The word ‘combi’ has haunted me the past weeks as the Mister searched obssessively for a station wagon to purchase. In Germany, station wagons are known as combis and they are the equivalent of MPVs in Singapore. Since we agree that the greater enthusiast gets to choose, I took a backseat on the choice of wheels and proceed onto a different kind of ‘combi’ – combination of flavours. Continue reading
No, I haven’t abandoned this blog so early on though friends have been lamenting the apparent short lifespans of blogs I have started previously. The past month (of pregnancy) went past in a haze as I rushed for days in a row to complete a number of larger orders of macarons. Though thankful for the support, I’m also aware that I had overexerted myself. I’m grateful to slow down now and start preparing for the arrival of the little tiger girl.
The adrenalin rush that accompanied the incredulous amount of macaron baking has inspired me to toy around with flavours once again. Missing home from a few thousand kilometres away, simply smelling something familiar brings about smiles.
Pandan has always been a favourite flavour of mine. Wherever pandan appears as a flavour, it’ll be the default choice. The most memorable fusion dessert I have tasted was at Town Cafe (Fullerton Hotel). They served a divine pandan panna cotta. With that in mind, I set out to create a pandan coconut macaron.
Forget pandan paste or flavour from bakery supply shops. I have tried all that they have to offer and sadly, I have yet to find one which is anywhere close to the original flavour from pandan leaves.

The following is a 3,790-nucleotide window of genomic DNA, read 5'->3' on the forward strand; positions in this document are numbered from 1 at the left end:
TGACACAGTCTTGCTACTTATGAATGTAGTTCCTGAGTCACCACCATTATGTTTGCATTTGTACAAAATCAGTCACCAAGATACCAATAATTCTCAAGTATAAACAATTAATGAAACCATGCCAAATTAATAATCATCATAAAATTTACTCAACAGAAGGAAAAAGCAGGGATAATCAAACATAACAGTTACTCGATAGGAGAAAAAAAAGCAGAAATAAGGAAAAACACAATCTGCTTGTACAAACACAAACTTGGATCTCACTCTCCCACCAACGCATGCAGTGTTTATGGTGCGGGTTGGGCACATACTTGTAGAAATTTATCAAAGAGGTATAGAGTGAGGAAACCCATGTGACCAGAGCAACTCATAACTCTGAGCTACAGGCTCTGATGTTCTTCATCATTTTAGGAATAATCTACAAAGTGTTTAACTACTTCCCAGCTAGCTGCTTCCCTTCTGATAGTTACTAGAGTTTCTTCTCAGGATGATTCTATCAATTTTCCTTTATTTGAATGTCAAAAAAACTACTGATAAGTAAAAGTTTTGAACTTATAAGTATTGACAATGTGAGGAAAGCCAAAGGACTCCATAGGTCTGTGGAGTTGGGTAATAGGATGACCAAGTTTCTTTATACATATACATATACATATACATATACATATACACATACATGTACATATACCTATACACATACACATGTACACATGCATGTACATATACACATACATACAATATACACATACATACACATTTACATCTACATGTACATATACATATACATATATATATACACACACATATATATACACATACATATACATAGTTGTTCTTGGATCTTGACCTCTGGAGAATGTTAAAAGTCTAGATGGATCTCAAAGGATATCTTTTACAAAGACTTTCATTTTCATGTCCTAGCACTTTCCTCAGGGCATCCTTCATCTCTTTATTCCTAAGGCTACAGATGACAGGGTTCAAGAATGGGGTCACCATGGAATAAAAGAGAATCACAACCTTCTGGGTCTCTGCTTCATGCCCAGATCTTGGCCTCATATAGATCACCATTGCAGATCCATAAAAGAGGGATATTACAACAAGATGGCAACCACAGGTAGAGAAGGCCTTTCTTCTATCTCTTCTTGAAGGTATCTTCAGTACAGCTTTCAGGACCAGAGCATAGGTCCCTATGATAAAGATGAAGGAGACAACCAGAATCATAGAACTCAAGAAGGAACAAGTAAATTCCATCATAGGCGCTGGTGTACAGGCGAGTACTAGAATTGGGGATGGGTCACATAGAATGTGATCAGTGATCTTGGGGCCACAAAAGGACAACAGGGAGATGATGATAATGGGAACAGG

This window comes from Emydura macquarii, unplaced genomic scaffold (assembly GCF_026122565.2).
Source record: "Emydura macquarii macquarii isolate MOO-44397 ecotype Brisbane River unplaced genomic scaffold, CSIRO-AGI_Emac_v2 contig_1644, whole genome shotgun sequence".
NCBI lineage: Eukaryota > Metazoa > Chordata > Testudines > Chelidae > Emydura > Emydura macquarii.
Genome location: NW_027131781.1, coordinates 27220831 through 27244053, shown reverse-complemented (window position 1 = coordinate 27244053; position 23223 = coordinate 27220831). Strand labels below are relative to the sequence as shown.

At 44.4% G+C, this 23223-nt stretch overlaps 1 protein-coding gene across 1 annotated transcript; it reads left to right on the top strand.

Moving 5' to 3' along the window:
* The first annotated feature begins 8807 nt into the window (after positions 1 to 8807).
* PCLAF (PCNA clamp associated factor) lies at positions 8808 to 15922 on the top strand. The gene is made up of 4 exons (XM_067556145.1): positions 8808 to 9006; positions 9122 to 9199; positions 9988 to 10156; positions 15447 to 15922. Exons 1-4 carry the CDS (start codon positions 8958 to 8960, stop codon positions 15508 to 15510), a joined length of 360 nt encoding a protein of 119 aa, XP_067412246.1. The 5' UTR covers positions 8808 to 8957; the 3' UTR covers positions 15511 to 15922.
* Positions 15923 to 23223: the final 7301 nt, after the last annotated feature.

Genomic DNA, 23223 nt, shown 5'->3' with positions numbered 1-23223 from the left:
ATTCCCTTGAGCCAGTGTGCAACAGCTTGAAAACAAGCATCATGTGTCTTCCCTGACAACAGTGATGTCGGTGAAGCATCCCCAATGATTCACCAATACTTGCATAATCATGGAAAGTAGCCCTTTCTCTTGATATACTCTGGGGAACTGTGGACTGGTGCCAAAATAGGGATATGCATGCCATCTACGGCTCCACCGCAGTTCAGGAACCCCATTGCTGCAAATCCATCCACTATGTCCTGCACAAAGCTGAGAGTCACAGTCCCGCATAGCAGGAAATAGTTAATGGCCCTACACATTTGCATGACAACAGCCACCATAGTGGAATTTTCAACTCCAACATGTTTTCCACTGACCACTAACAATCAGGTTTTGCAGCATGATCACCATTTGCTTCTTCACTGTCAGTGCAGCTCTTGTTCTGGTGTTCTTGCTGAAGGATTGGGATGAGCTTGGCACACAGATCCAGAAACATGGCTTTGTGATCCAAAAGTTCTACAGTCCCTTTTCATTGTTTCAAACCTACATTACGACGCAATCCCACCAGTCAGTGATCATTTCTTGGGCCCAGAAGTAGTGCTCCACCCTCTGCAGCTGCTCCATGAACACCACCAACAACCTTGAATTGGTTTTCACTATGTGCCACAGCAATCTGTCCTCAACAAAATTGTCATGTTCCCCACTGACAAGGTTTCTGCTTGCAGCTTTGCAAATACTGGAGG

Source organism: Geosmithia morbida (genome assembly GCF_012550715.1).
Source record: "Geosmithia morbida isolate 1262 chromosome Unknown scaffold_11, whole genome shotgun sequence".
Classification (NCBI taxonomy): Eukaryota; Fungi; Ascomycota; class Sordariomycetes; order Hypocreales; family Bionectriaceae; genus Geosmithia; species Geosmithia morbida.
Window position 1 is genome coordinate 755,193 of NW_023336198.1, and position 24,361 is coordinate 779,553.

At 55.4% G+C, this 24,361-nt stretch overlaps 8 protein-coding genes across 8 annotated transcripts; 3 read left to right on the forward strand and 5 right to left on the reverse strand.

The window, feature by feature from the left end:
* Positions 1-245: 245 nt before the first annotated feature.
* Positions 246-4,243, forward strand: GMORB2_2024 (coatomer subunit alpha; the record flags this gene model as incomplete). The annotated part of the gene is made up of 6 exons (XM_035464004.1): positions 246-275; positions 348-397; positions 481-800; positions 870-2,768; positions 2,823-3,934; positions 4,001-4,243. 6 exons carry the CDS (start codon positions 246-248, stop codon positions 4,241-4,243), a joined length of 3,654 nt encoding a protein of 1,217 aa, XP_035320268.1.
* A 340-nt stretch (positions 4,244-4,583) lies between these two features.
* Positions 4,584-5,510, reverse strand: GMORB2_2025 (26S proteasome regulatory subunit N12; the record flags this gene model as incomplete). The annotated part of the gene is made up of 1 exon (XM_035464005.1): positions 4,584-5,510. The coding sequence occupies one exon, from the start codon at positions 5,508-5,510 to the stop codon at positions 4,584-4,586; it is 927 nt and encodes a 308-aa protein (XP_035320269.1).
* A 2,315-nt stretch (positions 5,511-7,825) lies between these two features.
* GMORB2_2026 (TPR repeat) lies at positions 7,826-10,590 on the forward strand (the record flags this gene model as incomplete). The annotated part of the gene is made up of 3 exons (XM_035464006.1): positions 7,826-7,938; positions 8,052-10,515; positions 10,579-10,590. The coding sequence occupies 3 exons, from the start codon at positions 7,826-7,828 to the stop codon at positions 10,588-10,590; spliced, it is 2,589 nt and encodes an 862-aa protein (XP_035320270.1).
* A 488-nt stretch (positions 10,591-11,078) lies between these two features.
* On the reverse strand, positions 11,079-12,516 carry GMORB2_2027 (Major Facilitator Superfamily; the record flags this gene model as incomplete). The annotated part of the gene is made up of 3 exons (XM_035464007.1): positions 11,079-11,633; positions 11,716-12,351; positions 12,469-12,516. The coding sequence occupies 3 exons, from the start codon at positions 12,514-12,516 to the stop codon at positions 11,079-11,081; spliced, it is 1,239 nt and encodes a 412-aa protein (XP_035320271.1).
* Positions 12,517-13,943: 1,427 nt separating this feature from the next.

The critical task, then, is to produce a suitable flavour paste for the buttercream. Pandan leaves were ground with water in a blender. Using a disposable soup bag, the juice was then extracted and heated. In order to thicken the juice, I added cornstarch. The resulting paste was potent – full flavoured but bitter. I thought that since the buttercream is sweet, I wouldn’t add sugar to the pandan paste lest the filling becomes unbearably sweet. Regretably, the bitterness couldn’t be disguised.
Another portion of pandan paste was made again, this time, with sugar. The resulting buttercream filling tasted much better. The pandan fragrance is however light and lacking. I recall at this point that nyonya kueh recipes always pair pandan and coconut. They must complement each other in a special way. So, into the buttercream went a couple spoonfuls of dessicated coconut. Indeed, now the pandan flavour is more discernible.
Having tasted Ladurée macarons recently, I’m further inspired to create a pandan coconut ganache the next time round. Their coconut macaron is full of bite and flavour; reminds me of coconut tarts from old-time bakeries.
I can’t wait to experiment further with local flavours. Next on my mind – a mix reminiscent of chendol. Let’s see… pandan, coconut, gula melaka. Mmmm….